"Hey Mom, can you take me to the library now? You said you would yesterday," she asked.
"Hello? Mom? Library?"
I look up from my book to see her leaning against the door, arms crossed, purple sweatshirt draped over them, tapping her feet, eyebrow raised questioningly. Damn, I had forgotten about that.
"Can I take you tomorrow instead?" I say.
"But you promised" she sucks in her breath sharply as her eyes fall onto the table beside me. I pretend not to notice.
"Don't be ridiculous, your mother is in no condition to drive", he spits out with disdain as he turns the corner into the room behind her. "You're better off taking your bike and going yourself. At least that way I won't find you wrapped around a pole later on."
I look at him not bothering to hide my anger. It's always like this, he criticizing me. I chug down the remainder of my wine glass. I don't see HIM offering to take her.
"You going to drink yourself into oblivion again today dear?" he asks coldly before picking up the empty Burgundy bottle. "It's not even lunchtime yet and you've polished off this one. What's that? Five? Six glasses this morning?"
So, he's counting now, just lovely. Something else for him to hold over my head and rail at me about. I hop up from my chair, grabbing my keys, ignoring him. Silence probably being my best defense.
"Come on Chelsea, I can still drive", I say as I walk towards the door.
"No you can't. Will you just listen to yourself? You're slurring. I won't let you."
He grabs my arm pressing his thumb into the bruise already there. "When are you going to admit you're nothing but a drunk?"
"Leave me alone" I yank my arm back. He doesn't understand how tough it is. "My child needs me" He seizes the keys out of my hand and throws them across the room.
"It's OK Mom, never mind. I need the exercise anyway." She shoves her hands into her pockets, looking away, uncomfortable. She sees another battle looming.
"You asked me to take you so I'm taking you"
"Chelsea, Go. Get out of here now"
"NO" stern voice "take your bike and go - now"
She starts to say something, bites her lip and runs out the door slamming it behind her. I watch her out the window flying down the road, pedaling fast.
"Was that really necessary?" I snap
"Yes, it was. I will not have you hurting the kids"
"I'm not hurting anybody"
"Yes you are and it's time you faced up to it"
"You are mistaken".
I scoop up my book, head into the kitchen, swoop up another bottle and move outside to the deck. I shrug my shoulders as he slams the door behind me. Oh well, at least he's shut up quickly this time and I can relax in peace.
I settle onto the lounge chair opening my novel. The paragraph looks vaguely familiar. Have I read this one before? Frustrated, I throw the book down. I pick up my glass, swirl the red liquid around, holding the glass up to the sun and take a sip. Mmmmm, nectar of the gods. I don't know what he's talking about.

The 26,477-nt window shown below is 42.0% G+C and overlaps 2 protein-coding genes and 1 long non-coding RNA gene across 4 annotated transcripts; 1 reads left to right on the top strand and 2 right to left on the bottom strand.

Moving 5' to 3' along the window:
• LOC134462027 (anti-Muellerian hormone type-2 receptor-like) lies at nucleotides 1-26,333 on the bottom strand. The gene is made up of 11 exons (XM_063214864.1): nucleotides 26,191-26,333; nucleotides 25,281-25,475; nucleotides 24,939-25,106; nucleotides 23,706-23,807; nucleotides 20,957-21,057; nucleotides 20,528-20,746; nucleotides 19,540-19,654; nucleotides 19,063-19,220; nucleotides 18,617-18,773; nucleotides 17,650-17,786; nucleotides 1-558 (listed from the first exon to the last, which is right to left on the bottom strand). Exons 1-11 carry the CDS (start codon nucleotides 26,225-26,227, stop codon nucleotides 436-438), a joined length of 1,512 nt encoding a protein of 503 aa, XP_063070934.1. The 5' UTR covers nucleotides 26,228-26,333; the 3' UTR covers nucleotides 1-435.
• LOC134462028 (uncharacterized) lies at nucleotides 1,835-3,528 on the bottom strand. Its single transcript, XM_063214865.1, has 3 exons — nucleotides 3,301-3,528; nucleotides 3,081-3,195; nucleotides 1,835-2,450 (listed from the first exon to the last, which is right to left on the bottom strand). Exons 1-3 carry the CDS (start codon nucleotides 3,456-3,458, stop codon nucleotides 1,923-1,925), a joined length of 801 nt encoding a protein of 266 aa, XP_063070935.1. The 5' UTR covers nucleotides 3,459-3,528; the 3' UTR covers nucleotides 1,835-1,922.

I do not have a problem.
I am the child of an alcoholic. Scenes like this were very common growing up in my household, constant fighting, constant arguing, constant battles. I learned to shut up and say nothing. What was the point? Often these fights ended with flying pots, pans, or other utensils. I learned how to duck quickly. I never knew what the mood would be. I heard every excuse in the book. I had a hard day. It helps me to relax. I can't sleep. My head hurts, this will help. More often than not, she would pass out on the couch. These things I noticed and said nothing about. I do not even know if she realized I saw this. At that time, she probably didn't really care.
It came to the point when I was eighteen, that she started sending me to the package store to pick up her fix. She would go into a rage if I showed reluctance. It was easier to go. I was embarrassed and ashamed that I was helping her sink deeper into that black hole. I was angry with myself for not being strong enough to tell her. NO. ENOUGH. The best escape from her mood swings was to disappear, hide in my room, take my bike and fly away. Anywhere was better than here. Being the child of an alcoholic sucked, plain and simple. I am ever aware of the statistics. Children of alchoholics are four times more likely to become alcoholics themselves. It runs in families. No matter how stressed my life may get, I refuse to become one of those damn statistics. I will NOT put my children through the same hell I went through.
I don't know what finally caused her to see what she had become. It was not my father's anger with her. It was not my youngest brother's acerbic tongue. I did not ask. She did not tell. I only know that she finally sought out help long after I had married and moved away.
At that time, she could not accept responsibility for her drinking, she was not capable of it. No one could tell her this is what you've become. She had to discover this for herself. She had to find her own way home. It was a long time in coming. I'm just glad that she finally did it and found her way back to the living. Alcoholics Anonymous was/is the best thing she ever did for herself. Now I can say to her...
Mom. Good for you. You've made me proud.